World Cup

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Mexico exhales, escapes heavy burden

BREATHING SPACE
Javier Hernandez (R) congratulates teammate Aldo De Nigris (L) winner vs. Jamaica.
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Leander Schaerlaeckens

Leander Schaerlaeckens has written about soccer for The New York Times, The Guardian, ESPN The Magazine and World Soccer. Follow him on Twitter.

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KINGSTON, JAMAICA

DEF JAM

Check out all the action from Mexico's World Cup qualifying victory over Jamaica.

In the minute before the opening whistle, Javier “Chicharito” Hernandez fell to his knees and turned his gaze to the dense, muggy air above him. The “Little Pea” and his band of fellow Mexicans needed this one badly. So beside him, strike partner Aldo De Nigris did the same, raising his arms and looking up. Together, they prayed for a better outcome than Mexico’s first three World Cup qualifiers which all ended in disappointing draws. They prayed for a win.

Facing Jamaica here on Tuesday night, their prayers would be answered with a feeble, if sufficient, 1-0 win.

That quiet moment of contemplation, introspection and communing had been cinematic in its beauty, set amid the deafening bedlam of the National Stadium: a bowl-shaped venue better known as The Office. As the Mexican forwards crossed themselves over and over, the stadium deejay screeched into a microphone, maxing out its capacity. The thumping bass-line of dance hall music tore through speakers turned loud enough to blow satellites out of the sky. When the game began, the music cut out in favor of air horns and a brass band.

And then the real chaos was unleashed. On the lush green field, ringed by a blue running track, a concrete velodrome and steep banks of rickety stands, populated by frenzied fans, a helter-skelter game unfolded.

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The Jamaicans were aggressive and well organized but ultimately lacked the skill to match their outsized athleticism. Mexico, meanwhile, once again struggled to establish that rhythm and flow they so badly need to achieve. Sloppy and overeager, El Tri mostly lumped long balls forward which were easily intercepted by Jamaica’s back line, who were imperious in the air.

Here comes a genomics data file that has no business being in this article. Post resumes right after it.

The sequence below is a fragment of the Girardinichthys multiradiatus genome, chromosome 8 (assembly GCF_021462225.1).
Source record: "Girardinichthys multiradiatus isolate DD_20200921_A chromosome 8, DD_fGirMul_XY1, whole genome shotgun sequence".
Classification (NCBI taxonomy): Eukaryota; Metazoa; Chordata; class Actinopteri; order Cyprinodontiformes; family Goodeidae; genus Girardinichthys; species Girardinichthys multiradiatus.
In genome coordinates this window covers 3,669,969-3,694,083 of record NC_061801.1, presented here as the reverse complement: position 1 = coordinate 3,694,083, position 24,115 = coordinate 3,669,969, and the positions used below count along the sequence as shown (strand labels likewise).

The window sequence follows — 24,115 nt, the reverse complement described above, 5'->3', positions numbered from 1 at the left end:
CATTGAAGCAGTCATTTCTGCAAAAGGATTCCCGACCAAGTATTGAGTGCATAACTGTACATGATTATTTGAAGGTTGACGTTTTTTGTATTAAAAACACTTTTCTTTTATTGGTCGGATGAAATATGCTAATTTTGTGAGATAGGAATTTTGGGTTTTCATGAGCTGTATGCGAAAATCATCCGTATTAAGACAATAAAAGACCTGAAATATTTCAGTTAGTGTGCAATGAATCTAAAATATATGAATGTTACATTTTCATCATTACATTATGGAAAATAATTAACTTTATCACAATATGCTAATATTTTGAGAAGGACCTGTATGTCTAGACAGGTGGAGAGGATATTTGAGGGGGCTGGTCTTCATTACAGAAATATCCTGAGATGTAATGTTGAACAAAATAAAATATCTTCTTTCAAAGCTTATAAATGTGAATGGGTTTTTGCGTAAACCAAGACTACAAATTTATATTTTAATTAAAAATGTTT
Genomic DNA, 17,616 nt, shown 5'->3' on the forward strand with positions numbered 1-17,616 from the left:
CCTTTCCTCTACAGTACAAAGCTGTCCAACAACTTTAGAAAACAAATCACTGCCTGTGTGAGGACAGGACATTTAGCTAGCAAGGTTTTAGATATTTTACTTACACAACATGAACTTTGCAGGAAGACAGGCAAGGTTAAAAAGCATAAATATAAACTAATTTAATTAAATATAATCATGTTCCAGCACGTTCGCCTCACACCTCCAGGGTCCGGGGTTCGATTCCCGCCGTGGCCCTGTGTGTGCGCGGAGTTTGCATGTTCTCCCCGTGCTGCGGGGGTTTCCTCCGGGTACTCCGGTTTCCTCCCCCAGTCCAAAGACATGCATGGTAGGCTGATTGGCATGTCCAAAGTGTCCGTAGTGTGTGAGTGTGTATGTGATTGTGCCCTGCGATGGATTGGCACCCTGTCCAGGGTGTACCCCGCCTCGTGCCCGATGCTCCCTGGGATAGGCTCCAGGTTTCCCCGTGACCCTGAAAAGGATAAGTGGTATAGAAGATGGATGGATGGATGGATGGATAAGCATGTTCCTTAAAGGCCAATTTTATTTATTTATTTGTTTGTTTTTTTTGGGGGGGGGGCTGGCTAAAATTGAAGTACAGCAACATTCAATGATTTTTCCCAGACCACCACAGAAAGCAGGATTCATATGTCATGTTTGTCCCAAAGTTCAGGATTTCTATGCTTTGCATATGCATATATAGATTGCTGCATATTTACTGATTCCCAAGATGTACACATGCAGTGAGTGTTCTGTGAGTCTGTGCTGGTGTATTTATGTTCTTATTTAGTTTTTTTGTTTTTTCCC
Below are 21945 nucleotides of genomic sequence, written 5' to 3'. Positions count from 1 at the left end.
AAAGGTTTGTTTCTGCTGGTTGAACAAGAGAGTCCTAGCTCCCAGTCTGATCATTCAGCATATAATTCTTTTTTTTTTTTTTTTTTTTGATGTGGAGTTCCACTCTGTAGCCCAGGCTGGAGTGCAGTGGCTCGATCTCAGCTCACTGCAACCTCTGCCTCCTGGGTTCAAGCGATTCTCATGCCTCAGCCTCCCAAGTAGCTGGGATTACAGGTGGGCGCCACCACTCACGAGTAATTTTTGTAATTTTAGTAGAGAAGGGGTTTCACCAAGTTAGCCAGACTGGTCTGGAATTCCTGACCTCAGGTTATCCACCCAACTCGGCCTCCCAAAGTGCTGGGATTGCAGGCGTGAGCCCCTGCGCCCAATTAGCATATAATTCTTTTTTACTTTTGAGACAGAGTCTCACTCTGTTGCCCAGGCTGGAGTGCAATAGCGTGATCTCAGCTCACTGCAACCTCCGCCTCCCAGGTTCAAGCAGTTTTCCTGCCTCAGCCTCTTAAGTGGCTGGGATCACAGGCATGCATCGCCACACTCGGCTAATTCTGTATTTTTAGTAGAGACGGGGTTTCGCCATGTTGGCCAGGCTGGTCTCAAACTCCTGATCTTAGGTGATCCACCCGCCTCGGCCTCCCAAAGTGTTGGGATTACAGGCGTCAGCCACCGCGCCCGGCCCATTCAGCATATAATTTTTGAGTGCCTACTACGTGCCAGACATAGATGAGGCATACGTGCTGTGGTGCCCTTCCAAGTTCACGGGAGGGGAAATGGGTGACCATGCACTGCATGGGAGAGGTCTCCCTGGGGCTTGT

Jamaica didn’t fear their favored opponents, but then they didn’t have the means or wherewithal to make their lives difficult either. A crowded midfield forced the play out wide and into the deep spaces. It made for messy but fun football. Jamaica labored, and Mexico tried to make its technique prevail, but neither could glean an edge. It wasn’t until the 34th minute that a serious shot was fired, when Hernandez saw his low, hard shot from outside the box touched wide and off the post by the excellent Donovan Ricketts. That unlocked the game somewhat, with Garath McCleary proving a menace for Jamaica and Andres Guardado and Pablo Barrera perpetually running at Jamaica’s wing backs to serve their strikers.

Right after half time, De Nigris headed home the game’s only goal. Carlos Salcido made a deft, overlapping run up the left and delivered a precise cross, briefly hushing the din.

For a time, the game kicked suddenly and violently into high gear, but after Jesus Corona saved several Jamaican efforts from point-blank range, it settled back into a crawl. Hernandez would get another good look but found Ricketts in his way again. And Jamaica had a few promising openings in the Mexican box. But no more goals were registered.

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Mexico hadn’t won a game yet this year. Their record is now a win and six draws from seven. Their deep slump was busted and the flames of the fire engulfing manager Jose Manuel “Chepo” de la Torre will die down a tad.

For a few days at least, Mexico’s World Cup qualification campaign is back on track. They travel to Panama City next on June 7 and host Costa Rica in Mexico City on June 11 before the Confederations Cup and then the Gold Cup. El Tri remains troubled, but in the hot and heavy air of the Kingston night, they sucked in some breathing room.

“The team has always been convinced of their capabilities,” de La Torre said following the game. “Sometimes the goals don’t come as you like and the results don’t follow these capabilities and this has been happening. The most important thing today was getting the points. Overall this is a very good result for us.”

The embattled manager spoke of a game plan that had worked and a performance that followed a design. He was probably being generous to himself. But such is the prerogative of the victor.

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As for Jamaica, the daunting prospect of reaching at least the top four in a group with the United States, Mexico, Honduras, Costa Rica and Panama now looms taller over the Reggae Boyz than ever. With two points from four games, they have just six remaining contests to scrounge up the requisite points. Jamaica will not have too much time to regroup as they host the United States on Friday. They will hope to avoid a second consecutive dispiriting home loss even if they perhaps know better.

“We know it’s going to be tough, we set out on ten tough games,” said Jamaica coach Theodore Whitmore. “We’re very disappointed but we’ll have to stay strong. We’re still just one win away [from the qualifying places in the table]. We can definitely still turn it around.”

On my way to the game, a waiter at my hotel had advised me not to believe in Jamaica. “They’re whack,” he said simply, in his barely comprehensible accent. “They always let us down. The new generation believes in them, but they’ll soon learn better.”

In any given game, only one team’s prayers can be heeded.

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